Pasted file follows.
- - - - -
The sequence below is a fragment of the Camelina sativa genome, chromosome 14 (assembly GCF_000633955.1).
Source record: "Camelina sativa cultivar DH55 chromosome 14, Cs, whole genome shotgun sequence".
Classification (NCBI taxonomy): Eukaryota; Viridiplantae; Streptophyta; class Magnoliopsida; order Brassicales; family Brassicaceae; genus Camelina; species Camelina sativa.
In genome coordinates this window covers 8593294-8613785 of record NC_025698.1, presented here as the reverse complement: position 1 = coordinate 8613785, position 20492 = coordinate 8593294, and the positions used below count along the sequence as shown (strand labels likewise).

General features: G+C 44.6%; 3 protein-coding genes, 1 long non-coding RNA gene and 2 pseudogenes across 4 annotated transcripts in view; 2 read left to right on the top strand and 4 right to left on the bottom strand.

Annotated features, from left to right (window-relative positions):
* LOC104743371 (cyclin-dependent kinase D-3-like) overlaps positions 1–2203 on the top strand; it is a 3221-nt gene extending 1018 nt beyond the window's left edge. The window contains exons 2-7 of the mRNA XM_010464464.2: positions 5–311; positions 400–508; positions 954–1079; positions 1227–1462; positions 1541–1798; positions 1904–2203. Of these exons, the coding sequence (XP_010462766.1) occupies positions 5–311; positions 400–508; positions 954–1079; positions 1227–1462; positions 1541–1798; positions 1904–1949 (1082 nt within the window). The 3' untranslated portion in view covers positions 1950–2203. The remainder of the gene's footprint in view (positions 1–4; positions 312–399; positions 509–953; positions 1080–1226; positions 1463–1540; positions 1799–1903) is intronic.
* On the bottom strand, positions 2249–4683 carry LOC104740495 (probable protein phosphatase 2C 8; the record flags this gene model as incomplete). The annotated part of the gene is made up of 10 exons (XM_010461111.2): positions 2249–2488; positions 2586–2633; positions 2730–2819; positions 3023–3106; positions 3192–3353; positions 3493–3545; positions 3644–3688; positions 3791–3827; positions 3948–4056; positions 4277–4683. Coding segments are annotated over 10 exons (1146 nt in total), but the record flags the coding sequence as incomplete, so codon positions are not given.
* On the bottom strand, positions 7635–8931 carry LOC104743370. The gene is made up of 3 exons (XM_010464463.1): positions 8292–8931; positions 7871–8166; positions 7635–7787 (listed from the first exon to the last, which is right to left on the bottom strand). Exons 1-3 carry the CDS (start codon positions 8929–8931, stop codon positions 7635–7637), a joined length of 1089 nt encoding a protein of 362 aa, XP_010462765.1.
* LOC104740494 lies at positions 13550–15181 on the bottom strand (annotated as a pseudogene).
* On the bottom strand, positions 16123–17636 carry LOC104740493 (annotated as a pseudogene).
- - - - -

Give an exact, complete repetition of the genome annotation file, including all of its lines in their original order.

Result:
The sequence below is a fragment of the Camelina sativa genome, chromosome 14 (assembly GCF_000633955.1).
Source record: "Camelina sativa cultivar DH55 chromosome 14, Cs, whole genome shotgun sequence".
Classification (NCBI taxonomy): Eukaryota; Viridiplantae; Streptophyta; class Magnoliopsida; order Brassicales; family Brassicaceae; genus Camelina; species Camelina sativa.
In genome coordinates this window covers 8593294-8613785 of record NC_025698.1, presented here as the reverse complement: position 1 = coordinate 8613785, position 20492 = coordinate 8593294, and the positions used below count along the sequence as shown (strand labels likewise).

General features: G+C 44.6%; 3 protein-coding genes, 1 long non-coding RNA gene and 2 pseudogenes across 4 annotated transcripts in view; 2 read left to right on the top strand and 4 right to left on the bottom strand.

Annotated features, from left to right (window-relative positions):
* LOC104743371 (cyclin-dependent kinase D-3-like) overlaps positions 1–2203 on the top strand; it is a 3221-nt gene extending 1018 nt beyond the window's left edge. The window contains exons 2-7 of the mRNA XM_010464464.2: positions 5–311; positions 400–508; positions 954–1079; positions 1227–1462; positions 1541–1798; positions 1904–2203. Of these exons, the coding sequence (XP_010462766.1) occupies positions 5–311; positions 400–508; positions 954–1079; positions 1227–1462; positions 1541–1798; positions 1904–1949 (1082 nt within the window). The 3' untranslated portion in view covers positions 1950–2203. The remainder of the gene's footprint in view (positions 1–4; positions 312–399; positions 509–953; positions 1080–1226; positions 1463–1540; positions 1799–1903) is intronic.
* On the bottom strand, positions 2249–4683 carry LOC104740495 (probable protein phosphatase 2C 8; the record flags this gene model as incomplete). The annotated part of the gene is made up of 10 exons (XM_010461111.2): positions 2249–2488; positions 2586–2633; positions 2730–2819; positions 3023–3106; positions 3192–3353; positions 3493–3545; positions 3644–3688; positions 3791–3827; positions 3948–4056; positions 4277–4683. Coding segments are annotated over 10 exons (1146 nt in total), but the record flags the coding sequence as incomplete, so codon positions are not given.
* On the bottom strand, positions 7635–8931 carry LOC104743370. The gene is made up of 3 exons (XM_010464463.1): positions 8292–8931; positions 7871–8166; positions 7635–7787 (listed from the first exon to the last, which is right to left on the bottom strand). Exons 1-3 carry the CDS (start codon positions 8929–8931, stop codon positions 7635–7637), a joined length of 1089 nt encoding a protein of 362 aa, XP_010462765.1.
* LOC104740494 lies at positions 13550–15181 on the bottom strand (annotated as a pseudogene).
* On the bottom strand, positions 16123–17636 carry LOC104740493 (annotated as a pseudogene).